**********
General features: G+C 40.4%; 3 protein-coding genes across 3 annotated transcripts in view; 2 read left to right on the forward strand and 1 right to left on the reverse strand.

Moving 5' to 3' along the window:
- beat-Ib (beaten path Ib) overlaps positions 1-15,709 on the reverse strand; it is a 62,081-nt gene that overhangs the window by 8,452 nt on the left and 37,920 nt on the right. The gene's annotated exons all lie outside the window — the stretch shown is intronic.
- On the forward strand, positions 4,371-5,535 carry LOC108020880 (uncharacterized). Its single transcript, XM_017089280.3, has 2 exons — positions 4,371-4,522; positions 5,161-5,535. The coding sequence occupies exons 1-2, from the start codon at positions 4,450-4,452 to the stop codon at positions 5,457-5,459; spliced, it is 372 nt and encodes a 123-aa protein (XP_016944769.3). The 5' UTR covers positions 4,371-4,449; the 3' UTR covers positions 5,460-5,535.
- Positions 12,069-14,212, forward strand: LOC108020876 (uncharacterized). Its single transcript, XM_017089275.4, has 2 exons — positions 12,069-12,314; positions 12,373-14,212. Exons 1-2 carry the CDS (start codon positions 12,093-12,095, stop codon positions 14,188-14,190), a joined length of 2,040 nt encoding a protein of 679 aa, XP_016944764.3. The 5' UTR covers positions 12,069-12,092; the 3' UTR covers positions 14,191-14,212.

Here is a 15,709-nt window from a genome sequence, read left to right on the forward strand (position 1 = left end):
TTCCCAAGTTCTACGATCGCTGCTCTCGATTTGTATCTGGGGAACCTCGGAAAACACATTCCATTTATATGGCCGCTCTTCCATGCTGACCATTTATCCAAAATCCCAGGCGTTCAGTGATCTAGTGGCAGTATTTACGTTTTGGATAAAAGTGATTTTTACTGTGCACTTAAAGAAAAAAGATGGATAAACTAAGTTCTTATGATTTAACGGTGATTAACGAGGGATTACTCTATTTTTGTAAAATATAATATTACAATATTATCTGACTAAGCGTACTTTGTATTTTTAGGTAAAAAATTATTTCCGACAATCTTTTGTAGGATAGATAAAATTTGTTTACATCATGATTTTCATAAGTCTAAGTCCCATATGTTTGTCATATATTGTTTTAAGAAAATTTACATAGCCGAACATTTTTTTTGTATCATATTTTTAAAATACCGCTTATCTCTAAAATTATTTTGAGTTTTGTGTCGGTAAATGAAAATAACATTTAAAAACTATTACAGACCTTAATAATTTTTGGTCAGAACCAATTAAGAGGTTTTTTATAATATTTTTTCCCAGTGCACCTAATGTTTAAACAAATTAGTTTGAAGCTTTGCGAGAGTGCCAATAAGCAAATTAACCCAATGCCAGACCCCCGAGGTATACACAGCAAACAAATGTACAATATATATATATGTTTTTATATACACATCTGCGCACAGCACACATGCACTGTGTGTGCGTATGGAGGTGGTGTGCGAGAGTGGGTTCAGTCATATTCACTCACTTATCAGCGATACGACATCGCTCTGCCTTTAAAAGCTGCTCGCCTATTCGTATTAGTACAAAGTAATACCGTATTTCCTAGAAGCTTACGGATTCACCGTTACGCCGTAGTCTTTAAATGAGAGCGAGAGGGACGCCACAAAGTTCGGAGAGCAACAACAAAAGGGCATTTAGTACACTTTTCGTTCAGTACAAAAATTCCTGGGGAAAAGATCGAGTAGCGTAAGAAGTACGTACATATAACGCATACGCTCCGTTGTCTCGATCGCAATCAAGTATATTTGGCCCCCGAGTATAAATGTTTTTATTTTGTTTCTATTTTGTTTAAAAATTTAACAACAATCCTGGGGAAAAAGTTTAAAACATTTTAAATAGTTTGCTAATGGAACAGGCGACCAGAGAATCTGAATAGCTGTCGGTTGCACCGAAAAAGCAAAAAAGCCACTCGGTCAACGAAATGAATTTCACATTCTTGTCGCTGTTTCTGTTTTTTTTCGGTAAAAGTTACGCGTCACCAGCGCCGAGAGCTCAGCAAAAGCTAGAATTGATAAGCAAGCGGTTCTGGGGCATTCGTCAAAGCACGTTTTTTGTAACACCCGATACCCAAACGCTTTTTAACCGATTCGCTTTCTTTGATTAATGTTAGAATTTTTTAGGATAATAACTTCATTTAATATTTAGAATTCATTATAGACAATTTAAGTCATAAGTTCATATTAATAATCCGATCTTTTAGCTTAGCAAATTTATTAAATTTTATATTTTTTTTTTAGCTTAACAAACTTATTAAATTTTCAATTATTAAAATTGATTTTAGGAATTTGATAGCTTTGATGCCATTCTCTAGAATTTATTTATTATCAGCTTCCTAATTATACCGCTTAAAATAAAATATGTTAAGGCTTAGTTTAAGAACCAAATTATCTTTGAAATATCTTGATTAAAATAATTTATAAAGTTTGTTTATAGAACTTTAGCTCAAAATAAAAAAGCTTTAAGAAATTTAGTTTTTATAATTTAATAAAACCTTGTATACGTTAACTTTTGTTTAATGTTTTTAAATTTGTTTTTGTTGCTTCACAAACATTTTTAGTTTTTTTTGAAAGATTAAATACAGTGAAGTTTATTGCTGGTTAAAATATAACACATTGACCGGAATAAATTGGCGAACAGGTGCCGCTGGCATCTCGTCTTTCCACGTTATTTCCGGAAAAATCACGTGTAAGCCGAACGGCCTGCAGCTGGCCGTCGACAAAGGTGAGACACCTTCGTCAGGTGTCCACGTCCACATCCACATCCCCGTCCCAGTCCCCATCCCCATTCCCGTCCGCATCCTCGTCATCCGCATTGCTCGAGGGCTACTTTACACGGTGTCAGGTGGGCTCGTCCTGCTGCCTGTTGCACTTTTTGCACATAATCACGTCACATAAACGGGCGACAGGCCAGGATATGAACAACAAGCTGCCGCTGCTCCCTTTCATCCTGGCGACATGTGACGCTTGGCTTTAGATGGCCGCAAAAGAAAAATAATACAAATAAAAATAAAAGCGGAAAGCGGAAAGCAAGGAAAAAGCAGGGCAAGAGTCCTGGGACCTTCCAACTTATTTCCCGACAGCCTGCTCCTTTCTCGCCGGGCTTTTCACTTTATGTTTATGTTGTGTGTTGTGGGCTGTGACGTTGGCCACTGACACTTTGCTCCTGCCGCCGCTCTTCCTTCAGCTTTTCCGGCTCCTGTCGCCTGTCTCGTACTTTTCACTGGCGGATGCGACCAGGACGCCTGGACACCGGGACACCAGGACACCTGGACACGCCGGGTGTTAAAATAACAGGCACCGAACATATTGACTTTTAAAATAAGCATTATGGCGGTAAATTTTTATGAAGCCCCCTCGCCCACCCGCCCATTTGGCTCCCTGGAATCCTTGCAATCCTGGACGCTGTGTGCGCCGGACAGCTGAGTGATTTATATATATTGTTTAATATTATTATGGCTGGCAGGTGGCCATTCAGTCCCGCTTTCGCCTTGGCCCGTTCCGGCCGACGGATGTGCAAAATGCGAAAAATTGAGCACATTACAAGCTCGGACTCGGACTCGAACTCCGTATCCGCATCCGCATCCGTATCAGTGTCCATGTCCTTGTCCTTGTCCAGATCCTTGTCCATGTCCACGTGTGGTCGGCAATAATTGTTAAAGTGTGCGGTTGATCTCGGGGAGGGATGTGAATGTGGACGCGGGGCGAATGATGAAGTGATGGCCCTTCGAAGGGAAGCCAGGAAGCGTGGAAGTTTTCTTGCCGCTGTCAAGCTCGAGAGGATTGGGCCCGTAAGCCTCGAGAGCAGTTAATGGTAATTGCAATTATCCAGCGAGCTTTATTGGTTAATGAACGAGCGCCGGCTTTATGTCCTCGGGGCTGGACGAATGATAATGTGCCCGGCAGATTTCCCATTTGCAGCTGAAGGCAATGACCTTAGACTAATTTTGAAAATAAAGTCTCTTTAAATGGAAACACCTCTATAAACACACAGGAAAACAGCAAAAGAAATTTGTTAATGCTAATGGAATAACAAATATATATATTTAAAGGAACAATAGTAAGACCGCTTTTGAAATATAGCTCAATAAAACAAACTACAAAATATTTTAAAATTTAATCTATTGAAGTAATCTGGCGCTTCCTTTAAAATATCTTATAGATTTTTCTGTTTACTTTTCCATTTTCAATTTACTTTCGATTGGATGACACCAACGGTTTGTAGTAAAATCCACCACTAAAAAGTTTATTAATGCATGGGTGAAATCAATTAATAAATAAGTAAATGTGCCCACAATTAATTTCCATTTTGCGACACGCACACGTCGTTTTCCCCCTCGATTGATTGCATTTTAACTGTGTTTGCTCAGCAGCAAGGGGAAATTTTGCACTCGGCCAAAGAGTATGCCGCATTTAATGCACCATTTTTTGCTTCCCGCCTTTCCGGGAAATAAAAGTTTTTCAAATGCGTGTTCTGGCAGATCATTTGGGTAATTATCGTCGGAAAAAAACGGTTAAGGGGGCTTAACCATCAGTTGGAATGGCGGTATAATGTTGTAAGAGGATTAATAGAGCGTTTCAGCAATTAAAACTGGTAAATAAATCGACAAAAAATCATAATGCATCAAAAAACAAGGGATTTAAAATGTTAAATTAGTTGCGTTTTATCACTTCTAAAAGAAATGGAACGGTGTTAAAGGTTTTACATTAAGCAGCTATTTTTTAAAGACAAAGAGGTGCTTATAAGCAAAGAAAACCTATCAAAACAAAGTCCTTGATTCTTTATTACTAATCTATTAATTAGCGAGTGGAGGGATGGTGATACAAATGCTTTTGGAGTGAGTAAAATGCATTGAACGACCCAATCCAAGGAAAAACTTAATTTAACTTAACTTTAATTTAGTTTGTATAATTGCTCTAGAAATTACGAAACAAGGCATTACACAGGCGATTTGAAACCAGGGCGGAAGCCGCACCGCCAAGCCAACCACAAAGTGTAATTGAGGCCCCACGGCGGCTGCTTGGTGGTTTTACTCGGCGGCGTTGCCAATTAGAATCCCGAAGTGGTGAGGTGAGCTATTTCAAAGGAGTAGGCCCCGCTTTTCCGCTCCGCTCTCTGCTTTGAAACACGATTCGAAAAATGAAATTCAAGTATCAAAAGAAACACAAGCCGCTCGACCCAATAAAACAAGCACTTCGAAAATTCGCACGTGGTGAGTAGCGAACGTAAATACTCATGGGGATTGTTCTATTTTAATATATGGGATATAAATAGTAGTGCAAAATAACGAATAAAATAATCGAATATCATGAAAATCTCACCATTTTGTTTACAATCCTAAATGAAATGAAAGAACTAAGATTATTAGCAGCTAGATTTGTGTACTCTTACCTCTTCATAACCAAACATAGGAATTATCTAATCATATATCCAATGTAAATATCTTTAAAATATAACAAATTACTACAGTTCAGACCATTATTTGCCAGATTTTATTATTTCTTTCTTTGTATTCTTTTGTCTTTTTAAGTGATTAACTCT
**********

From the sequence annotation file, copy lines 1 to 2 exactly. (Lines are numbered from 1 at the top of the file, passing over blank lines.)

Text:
General features: G+C 40.4%; 3 protein-coding genes across 3 annotated transcripts in view; 2 read left to right on the forward strand and 1 right to left on the reverse strand.

Moving 5' to 3' along the window: